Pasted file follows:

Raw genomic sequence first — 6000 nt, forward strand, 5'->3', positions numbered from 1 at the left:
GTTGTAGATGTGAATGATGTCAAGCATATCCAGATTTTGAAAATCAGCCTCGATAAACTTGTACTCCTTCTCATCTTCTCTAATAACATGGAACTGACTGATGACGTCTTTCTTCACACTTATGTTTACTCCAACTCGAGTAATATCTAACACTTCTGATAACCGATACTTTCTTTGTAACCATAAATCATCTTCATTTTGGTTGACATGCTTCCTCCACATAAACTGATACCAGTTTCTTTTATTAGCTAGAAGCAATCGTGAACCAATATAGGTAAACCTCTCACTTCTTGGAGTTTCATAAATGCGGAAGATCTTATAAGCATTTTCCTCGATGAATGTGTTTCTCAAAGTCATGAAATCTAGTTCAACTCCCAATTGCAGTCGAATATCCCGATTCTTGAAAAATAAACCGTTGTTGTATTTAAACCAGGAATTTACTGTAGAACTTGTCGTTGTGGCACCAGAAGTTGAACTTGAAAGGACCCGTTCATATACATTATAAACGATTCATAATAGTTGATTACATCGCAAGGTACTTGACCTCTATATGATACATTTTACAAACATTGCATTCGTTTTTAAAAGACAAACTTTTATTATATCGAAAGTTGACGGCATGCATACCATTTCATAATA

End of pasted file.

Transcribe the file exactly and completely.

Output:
Raw genomic sequence first — 6000 nt, forward strand, 5'->3', positions numbered from 1 at the left:
GTTGTAGATGTGAATGATGTCAAGCATATCCAGATTTTGAAAATCAGCCTCGATAAACTTGTACTCCTTCTCATCTTCTCTAATAACATGGAACTGACTGATGACGTCTTTCTTCACACTTATGTTTACTCCAACTCGAGTAATATCTAACACTTCTGATAACCGATACTTTCTTTGTAACCATAAATCATCTTCATTTTGGTTGACATGCTTCCTCCACATAAACTGATACCAGTTTCTTTTATTAGCTAGAAGCAATCGTGAACCAATATAGGTAAACCTCTCACTTCTTGGAGTTTCATAAATGCGGAAGATCTTATAAGCATTTTCCTCGATGAATGTGTTTCTCAAAGTCATGAAATCTAGTTCAACTCCCAATTGCAGTCGAATATCCCGATTCTTGAAAAATAAACCGTTGTTGTATTTAAACCAGGAATTTACTGTAGAACTTGTCGTTGTGGCACCAGAAGTTGAACTTGAAAGGACCCGTTCATATACATTATAAACGATTCATAATAGTTGATTACATCGCAAGGTACTTGACCTCTATATGATACATTTTACAAACATTGCATTCGTTTTTAAAAGACAAACTTTTATTATATCGAAAGTTGACGGCATGCATACCATTTCATAATA